In common with the rest of the world, China’s social media market is confusing, diverse, ever changing and shifting at a speed which most organisations find it difficult to match. The Great Firewall of China keeps the ‘western’ social media behemoths firmly away from Chinese Netizens and so the landscape is less familiar to markets in Australia and New Zealand and is dominated by local networks owned and managed by the major Chinese tech players.
Whilst Weibo is arguably the best known of the Chinese social networks, the biggest of which is Sina Weibo (Weibo being the generic term for micro blogging) WeChat from Tencent is both the largest and fastest growing of the major social networks.
As of September, 570 million people use WeChat every day and penetration rates in all of China’s top tier cities, or those with a population exceeding 10 million people, exceeds 90% in all cases.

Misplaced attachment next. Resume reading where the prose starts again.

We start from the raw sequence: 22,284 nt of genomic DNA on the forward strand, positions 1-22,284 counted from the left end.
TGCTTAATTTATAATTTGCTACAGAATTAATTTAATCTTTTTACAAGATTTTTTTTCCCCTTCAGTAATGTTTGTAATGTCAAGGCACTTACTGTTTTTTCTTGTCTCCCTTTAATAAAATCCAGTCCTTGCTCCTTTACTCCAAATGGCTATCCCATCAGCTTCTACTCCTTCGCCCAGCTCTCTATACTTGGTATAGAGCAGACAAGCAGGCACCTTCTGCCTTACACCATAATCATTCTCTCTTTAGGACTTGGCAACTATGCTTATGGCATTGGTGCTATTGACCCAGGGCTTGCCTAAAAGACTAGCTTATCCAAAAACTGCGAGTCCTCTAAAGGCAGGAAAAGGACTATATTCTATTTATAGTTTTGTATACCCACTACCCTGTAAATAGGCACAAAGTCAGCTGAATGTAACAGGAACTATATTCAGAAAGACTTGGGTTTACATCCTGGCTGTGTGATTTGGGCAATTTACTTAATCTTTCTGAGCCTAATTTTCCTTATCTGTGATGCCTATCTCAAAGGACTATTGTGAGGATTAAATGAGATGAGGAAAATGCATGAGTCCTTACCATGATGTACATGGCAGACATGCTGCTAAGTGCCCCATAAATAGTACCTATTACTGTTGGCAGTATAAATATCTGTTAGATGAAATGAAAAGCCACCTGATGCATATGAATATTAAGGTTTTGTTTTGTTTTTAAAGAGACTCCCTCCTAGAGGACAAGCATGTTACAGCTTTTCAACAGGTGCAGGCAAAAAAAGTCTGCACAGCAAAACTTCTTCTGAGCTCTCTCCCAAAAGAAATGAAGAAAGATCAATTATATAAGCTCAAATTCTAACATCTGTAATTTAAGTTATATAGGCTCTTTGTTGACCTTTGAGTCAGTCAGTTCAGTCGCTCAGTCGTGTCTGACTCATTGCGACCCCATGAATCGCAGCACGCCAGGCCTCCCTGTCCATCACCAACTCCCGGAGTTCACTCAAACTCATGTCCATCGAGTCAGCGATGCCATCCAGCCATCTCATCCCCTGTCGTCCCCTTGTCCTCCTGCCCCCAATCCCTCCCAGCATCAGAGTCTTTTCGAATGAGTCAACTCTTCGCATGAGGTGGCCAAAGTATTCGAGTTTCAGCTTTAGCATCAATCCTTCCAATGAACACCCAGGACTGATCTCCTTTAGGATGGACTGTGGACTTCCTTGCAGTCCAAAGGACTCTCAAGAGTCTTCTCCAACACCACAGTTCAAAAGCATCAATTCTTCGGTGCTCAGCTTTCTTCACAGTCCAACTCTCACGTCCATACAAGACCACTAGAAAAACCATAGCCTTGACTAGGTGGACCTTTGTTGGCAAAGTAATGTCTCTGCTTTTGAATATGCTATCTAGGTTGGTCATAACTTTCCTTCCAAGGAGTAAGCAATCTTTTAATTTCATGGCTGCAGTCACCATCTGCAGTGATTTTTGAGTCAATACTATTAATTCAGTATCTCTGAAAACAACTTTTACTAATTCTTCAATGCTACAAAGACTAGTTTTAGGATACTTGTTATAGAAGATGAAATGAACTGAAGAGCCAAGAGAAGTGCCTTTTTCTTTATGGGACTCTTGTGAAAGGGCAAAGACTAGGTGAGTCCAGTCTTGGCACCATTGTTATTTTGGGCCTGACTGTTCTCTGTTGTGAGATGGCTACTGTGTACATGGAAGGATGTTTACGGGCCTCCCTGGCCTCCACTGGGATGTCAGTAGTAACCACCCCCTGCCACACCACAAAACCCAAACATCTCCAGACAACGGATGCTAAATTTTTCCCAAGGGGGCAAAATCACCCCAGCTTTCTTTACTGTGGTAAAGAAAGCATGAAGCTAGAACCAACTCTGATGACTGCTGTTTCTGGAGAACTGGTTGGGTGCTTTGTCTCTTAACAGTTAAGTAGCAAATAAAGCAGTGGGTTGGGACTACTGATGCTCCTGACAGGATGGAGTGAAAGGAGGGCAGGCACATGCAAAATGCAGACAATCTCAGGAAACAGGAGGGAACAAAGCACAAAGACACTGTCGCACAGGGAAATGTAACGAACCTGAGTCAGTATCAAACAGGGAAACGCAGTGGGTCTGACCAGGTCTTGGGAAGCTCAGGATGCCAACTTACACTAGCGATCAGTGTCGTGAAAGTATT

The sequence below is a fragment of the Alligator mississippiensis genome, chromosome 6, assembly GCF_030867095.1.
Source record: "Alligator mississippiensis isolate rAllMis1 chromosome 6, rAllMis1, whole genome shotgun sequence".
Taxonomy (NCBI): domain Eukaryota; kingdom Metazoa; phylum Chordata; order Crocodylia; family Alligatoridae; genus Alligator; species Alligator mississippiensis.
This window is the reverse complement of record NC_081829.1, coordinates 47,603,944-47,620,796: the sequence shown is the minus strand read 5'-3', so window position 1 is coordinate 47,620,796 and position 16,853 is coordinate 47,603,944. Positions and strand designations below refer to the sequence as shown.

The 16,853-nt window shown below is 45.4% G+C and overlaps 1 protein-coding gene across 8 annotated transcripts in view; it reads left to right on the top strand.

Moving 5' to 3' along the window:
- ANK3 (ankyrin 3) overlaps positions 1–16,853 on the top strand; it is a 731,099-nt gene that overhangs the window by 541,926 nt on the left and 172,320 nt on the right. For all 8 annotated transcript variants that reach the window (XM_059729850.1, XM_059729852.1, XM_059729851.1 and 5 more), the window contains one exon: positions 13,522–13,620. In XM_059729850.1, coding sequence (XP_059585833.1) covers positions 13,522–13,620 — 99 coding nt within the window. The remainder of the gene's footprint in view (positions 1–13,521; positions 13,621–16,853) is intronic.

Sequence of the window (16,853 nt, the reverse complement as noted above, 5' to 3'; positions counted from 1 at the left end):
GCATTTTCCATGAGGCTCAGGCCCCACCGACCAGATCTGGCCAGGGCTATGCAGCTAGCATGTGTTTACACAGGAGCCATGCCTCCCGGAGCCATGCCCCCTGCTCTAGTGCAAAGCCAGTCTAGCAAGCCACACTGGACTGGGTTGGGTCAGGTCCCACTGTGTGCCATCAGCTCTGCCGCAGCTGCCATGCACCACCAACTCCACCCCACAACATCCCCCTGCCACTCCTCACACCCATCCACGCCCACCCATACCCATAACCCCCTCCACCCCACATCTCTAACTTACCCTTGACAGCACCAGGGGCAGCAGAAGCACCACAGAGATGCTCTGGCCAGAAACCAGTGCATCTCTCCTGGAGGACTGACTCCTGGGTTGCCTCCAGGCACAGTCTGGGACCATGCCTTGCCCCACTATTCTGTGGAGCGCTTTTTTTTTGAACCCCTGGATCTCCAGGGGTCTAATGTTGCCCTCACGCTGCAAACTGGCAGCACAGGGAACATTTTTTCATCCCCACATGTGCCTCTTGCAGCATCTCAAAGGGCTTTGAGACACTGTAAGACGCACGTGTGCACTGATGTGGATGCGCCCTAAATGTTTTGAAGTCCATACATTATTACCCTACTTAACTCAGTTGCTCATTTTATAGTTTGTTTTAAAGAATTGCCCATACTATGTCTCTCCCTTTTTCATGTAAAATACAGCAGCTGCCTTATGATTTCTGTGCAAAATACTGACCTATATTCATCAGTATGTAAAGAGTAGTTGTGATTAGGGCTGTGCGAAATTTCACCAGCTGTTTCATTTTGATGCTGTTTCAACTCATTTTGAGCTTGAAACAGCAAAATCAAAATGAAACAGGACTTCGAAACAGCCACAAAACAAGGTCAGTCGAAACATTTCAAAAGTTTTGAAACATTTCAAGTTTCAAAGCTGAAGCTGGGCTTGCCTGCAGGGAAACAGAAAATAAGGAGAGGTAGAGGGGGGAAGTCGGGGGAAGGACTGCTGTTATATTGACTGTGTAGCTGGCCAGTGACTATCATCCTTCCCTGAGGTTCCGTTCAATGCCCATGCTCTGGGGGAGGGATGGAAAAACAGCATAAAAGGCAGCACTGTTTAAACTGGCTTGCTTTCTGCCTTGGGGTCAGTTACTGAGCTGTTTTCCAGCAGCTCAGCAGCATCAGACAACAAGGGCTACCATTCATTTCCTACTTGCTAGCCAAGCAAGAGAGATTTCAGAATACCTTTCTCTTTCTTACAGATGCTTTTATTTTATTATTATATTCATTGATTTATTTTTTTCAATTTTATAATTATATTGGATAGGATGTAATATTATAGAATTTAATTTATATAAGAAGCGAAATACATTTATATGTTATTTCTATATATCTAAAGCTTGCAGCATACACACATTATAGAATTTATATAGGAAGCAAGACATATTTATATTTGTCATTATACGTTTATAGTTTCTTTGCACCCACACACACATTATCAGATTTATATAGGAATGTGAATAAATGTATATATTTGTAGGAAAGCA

For an app with humble messaging beginnings in 2010, WeChat has grown exponentially in terms of both user numbers and function, a key area in which Chinese social networks differ from their US alternatives. In addition to messaging, WeChat extended its capability into news and links, high-quality video and audio chat through into gaming. From there, apps were developed which pushed WeChat’s capabilities into ecommerce, mobile payment systems, banking and transport.
WeChat has applications, used billions of times a year, which rival Uber, Paypal, Apple Pay and others, by stretching the technical capability and brand equity of the original platform to take advantage of the digital disruption of traditional business models, quickly, simply and at incredible scale.
Title Image by Peter McGahan